To the surprise of many, the Bharatiya Janata Party (BJP) has improved its voteshare drastically in Tripura, registering an increase of over 30 percent in Borjola and a six percent increase in Khowai constituencies, when the two went for Assembly bypolls this week. Though the ruling CPM won both seats, BJP's improved performance is an important development in the state.
The tectonic shift in the voter base in favor of BJP comes at a time when the Narendra Modi government at the Centre is vehemently criticised by the opposition for its currency demonetisation policy.
In the 2013 Assembly elections, BJP had merely managed an average voteshare of 1.87 percent. On the other hand, the CPM bagged 49 seats out of 60 in the state with an average vote share of 48.11 percent in the state. A total of 23,58,492 voters participated in the 2013 elections.
Though the election commission has not uploaded its statistical report on its website following the bypolls, the numbers have already been counted by experts.
As per the draft electoral roll published by the chief election officer in Tripura, there were 38,970 voters in Khowai, of which BJP bagged 2,528 votes. In Barjala a constituency, it BJP bagged 12,395 votes out of 39,154.
The Sentinel, an English daily published from Guwahati, went on to declare BJP as the main anti-Left force in the state.
Interestingly, the CPM's voteshare hasn't shown a declining trend; the BJP's increase in popularity has come at the cost of the Congress and Trinamool. "Khowai is the constituency from where the Left movement originated in Tripura. Borjola is like any other constituency in the state, so the spike was higher here," said Manas Pal, a senior journalist from the state, who went on to attribute the rise in voteshare to the anti-incumbency factor against the Left regime.
"The CPM is ruling the state since 1993. So, anti-incumbency has always been here, despite the undiminished popularity of the chief minister Manik Sarkar," he said.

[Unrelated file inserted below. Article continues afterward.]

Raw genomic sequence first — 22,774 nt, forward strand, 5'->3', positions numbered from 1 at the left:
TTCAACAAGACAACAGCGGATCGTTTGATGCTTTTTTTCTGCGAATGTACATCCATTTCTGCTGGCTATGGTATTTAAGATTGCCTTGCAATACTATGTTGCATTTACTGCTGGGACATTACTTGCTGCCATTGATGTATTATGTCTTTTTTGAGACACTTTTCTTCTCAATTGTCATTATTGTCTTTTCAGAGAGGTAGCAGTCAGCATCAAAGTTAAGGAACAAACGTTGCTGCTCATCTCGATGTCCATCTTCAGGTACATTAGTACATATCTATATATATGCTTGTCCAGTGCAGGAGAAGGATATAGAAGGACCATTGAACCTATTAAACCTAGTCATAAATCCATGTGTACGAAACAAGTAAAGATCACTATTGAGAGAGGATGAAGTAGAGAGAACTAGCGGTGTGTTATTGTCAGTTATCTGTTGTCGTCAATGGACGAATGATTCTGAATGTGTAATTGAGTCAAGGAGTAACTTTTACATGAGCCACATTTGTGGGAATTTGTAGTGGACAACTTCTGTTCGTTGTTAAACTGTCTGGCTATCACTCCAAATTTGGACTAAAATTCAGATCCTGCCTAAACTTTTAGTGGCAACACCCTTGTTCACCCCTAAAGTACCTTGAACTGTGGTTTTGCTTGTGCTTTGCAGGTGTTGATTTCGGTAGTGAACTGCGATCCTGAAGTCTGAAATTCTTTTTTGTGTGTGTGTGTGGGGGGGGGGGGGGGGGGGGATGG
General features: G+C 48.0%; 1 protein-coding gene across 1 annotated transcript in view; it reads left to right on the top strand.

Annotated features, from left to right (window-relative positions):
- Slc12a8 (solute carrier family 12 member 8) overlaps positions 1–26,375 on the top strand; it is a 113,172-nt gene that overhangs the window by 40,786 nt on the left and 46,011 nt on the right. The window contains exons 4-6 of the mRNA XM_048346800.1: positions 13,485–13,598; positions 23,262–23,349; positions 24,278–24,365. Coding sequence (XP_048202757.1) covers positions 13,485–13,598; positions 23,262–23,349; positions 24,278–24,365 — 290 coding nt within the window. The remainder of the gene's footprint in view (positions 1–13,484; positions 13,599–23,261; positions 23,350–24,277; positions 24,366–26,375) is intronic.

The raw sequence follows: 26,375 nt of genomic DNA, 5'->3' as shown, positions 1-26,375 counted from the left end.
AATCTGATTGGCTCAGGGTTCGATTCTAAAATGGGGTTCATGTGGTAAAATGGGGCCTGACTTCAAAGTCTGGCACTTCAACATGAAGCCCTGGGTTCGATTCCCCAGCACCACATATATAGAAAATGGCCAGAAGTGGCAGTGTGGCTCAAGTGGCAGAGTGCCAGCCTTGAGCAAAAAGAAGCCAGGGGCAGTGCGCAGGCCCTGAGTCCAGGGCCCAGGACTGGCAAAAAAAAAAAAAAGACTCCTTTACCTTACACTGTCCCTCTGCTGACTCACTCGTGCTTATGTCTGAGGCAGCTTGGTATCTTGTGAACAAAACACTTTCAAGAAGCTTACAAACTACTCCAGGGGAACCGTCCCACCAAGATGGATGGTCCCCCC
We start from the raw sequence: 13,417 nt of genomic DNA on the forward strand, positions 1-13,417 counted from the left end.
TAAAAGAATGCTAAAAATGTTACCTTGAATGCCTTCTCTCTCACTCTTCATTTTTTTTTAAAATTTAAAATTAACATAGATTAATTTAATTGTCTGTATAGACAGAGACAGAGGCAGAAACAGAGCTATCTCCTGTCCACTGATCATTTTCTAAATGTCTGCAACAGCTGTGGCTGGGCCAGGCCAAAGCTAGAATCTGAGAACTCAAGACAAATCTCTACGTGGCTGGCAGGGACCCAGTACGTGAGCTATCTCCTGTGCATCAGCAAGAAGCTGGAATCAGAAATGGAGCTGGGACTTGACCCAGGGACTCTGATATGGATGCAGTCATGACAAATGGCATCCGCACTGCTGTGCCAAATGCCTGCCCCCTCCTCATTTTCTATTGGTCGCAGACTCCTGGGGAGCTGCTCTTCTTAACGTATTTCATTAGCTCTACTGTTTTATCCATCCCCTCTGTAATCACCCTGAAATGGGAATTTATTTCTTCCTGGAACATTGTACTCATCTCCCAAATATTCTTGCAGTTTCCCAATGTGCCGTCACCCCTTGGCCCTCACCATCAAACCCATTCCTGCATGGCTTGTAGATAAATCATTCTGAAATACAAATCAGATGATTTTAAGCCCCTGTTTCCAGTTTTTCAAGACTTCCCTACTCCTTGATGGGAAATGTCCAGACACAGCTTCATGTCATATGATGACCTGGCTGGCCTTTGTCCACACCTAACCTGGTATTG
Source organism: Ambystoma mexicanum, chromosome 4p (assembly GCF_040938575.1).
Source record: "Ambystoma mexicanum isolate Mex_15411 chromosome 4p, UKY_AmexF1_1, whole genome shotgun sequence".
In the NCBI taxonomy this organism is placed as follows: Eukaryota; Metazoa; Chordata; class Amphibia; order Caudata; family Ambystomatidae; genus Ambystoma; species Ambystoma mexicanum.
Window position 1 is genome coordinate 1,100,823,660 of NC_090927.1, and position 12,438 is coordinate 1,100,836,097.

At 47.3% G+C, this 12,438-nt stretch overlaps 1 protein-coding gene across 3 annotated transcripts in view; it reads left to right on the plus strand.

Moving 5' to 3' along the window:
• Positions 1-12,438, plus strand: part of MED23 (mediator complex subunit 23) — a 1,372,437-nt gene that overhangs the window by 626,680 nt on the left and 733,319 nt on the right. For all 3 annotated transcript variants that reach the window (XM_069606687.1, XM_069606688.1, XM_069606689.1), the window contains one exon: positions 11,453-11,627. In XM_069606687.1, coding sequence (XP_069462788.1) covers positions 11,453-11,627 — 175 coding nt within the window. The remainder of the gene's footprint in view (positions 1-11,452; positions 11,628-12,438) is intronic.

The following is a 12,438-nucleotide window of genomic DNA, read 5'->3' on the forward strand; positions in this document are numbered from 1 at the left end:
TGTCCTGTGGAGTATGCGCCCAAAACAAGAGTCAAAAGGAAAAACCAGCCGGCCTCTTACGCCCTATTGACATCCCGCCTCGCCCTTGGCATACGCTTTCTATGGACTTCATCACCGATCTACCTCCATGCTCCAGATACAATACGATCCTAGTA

Pal maintained that the anti-incumbency didn't have any outlet since there was no strong opposition in the state. But by playing a pivot role, by raising the issue of unemployment among the youth, the BJP has done its chances a huge favour.
Furthermore, he said, the demonetisation move, which has caused much mud slinging among political parties, has actually worked in the saffron party's favour in the NorthEastern state. "Voters in Tripura are very politically conscious. During elections here, we normally have over 90 percent turnouts. People have clearly liked the demonetisation policy," Pal said.
The contentious citizenship amendment bill, that proposes granting citizenship to Bengali Hindus from Bangladesh, has also led to the swelling of emotions in favour of the BJP.
"The proposed amendment is likely to have a bigger impact in states like Assam and West Bengal, because of the large number of Hindu migrants there, it's an emotional issue in Tripura. Hence, it has big support," said Biplab Kumar Dey, president of the BJP's state chapter.
Tripura is a Bengali-dominated state with 30 Assembly seats for the general category, 10 reserved for scheduled castes and 20 for scheduled tribes. The two constituencies which witnessed bypolls weren't reserved. The 20 seats reserved for tribals may play a decisive role in determining who forms the next government at the state. The BJP's future in the state, which is heading for elections in 2018, will depend on its strategy for these 20 tribal seats, experts say.